Archive for August, 2010



Band on the Rise:Escher Bach

Eascherbach, a band that is definitly doing some preacticing.

Progressive rock enthusiasts need look no further than rising stars Escherbach to know that the genre is alive and well. With regular gigs in the area and a recently released CD entitled “Cycles”, the local power trio is starting to make a name for them selves while carving out a unique sonic identity. This radically well-rehearsed group takes classic hard rock energy without the angsty clichés of modern corporate rock and blends it with a unique ADD approach to instrumental composition. Their music hot-wires melodic textures, driving power chords, lightning fast tempo changes, wild dynamics, and accomplished musicianship for a sonic joy ride to riffville.

The band is composed of Neil Carmichael(guitar), Sean Norris(drums), and Minkis(Bass). All three members of the band shine in their own way and like any good power trio there is no real weak link here. They have a very cohesive chemistry that allows for improvised psychedelic tangents, jarring changes, and exploding musical motifs to all turn on a dime. Like most prog rock bands they occasionally get bogged down in overly indulgent not quite clever musical tricks and gimmicks that leave the listener asking why. Still the truly epic moments and songs when they catch on fire are something to behold. Their recent gig at McCormick’s rocked in a thunderously tight way with a real creative intensity I have not seen around here in an original band since the early days of Umphrey’s McGee.

While Escherbach is clearly a band to keep an eye on, they still have a way to go to live up to their potential. Many of their songs have a tight and cohesive feel, yet others feel more slapped together. Their somewhat unrefined first CD was already eclipsed by the mojo they displayed at the recent live gig. With so much talent it will be interesting to watch as this band’s compositional approach develops. Hopefully they will glean those eternal musical truths that less is more and that musicianship should serve songs, as opposed to songs serving musicianship. If they can integrate these concepts into what is already more than entertaining music, Escherbach may just be the next big band from Michiana.

30db: One Man Show

A new super group with local connections has emerged in the jam band world. Under the name 30 db, guitarist Brendan Bayliss of Umphrey’s McGee has released “One Man Show” with long time friend, fellow Chicago native, and mandolinist extraordinaire Jeff Austin. After years of seeing each other on the jam band circuit, the two struck up a friendship based on shared musical interests and the Chicago Cubs. Subsequent touring and writing sessions built momentum. When both went through painful song birthing break ups at the same time the connection deepened. The resulting tunes needed a home and didn’t quite fit into their existing projects and so 30db was born. They added a roster of talent that included drummer Cody Dickinson from the North Mississippi All Stars, guitarist Nick Forster from Hot Rize, and Open Road bassist Eric Thorin. The all stars ignited, creating what sounds like a band meant to be.

One Man Show is a great debut. It is an easy listen, with a wide range of musically evolved content. The songs don’t seem shlocked together but often seem better developed than some of Umphrey’s work. It’s a dynamic, tight album that somehow effortlessly blends elements of jam, southern rock, pop, folk, bluegrass, country, and soul-searching break up songs into a cohesive and natural sounding whole. It’s melodic and tuneful, rocking and wild, yet laid-back and fun all at the same time. This is an album of musical mood swings in a very good way. There are low-key acoustic moments juxtaposed with stratospheric tunes and interstellar jammed out crescendos. It all seems to work well together and shows just how much exceptional musicianship is present here.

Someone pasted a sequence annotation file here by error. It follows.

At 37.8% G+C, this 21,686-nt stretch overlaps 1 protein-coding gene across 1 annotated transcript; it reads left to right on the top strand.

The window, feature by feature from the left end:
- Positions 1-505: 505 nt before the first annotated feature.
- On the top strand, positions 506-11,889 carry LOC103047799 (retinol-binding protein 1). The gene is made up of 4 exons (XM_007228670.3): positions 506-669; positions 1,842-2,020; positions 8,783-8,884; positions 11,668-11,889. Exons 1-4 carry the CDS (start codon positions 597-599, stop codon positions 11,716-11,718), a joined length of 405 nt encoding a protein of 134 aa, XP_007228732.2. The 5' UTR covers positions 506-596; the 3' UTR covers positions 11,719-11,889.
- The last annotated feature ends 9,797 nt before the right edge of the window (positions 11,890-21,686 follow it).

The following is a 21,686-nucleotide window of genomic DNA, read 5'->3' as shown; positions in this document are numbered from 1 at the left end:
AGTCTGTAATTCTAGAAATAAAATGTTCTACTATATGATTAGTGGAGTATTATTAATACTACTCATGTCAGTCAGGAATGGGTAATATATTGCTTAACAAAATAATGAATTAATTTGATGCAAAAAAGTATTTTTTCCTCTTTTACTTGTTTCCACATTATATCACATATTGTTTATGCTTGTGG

While being impressive, One Man Show does have its limits. The ear friendly catchiness occasionally borders on being overly pop sounding. The vocals work well for the most part, but are less impressive than the other musical elements. That’s not surprising in the jam band world where instrumental musicianship seems to have a higher priority than the development of the vocal instrument does. The vocals harmonize well and provide narrative in typical jam band fashion, but not much more. Maybe one day we will hear a jam band with soul-stirring vocals but this isn’t it. That being said we still have an impressive debut from an exciting new group that seems to have opened up vast possibilities. If you like freewheeling jammed out tunefulness with varied vibes, 30 db has a unique sound worth checking out.

An Evening of Electronic Music at Ernestine M. Raclin school of the Arts, I.U.S.B.

I.U.S.B hosted an ear opening evening of electronic music in its Recital Hall on January 17th. The first half of the evening consisted of pre recorded completed compositions from students of the I.U.S.B. music program being played rather than performed. The second half was a live electronic group improvisation from I.U.S.B.’s long running Plato and the Western Tradition Ensemble. For fans of electronic music this was a welcome and rare diversion for the Michiana area. While this was not the most exciting music to watch, it did offer listeners a ticket to intriguing sonic dimensions seldom traveled around these parts. As someone who has appreciated electronic music my whole life, I didn’t hear anything earth shaking or innovative here. What I did hear though was some very creative composition, evocative musical interplay, and musicians who were unafraid to try new things. Overall it was a solid evening of music with a few stand out moments.

Two compositions that impressed from the first half of the evening were “Rasa” by Josh Bonham and “Learn to Reason” by Mike Nolan. Both had excellent use of exotic percussion and fit right into the decentralized poly cultural music of the 21st century. “Rasa” stood out particularly not only for its creative production but for its amazing viola work performed by the composer.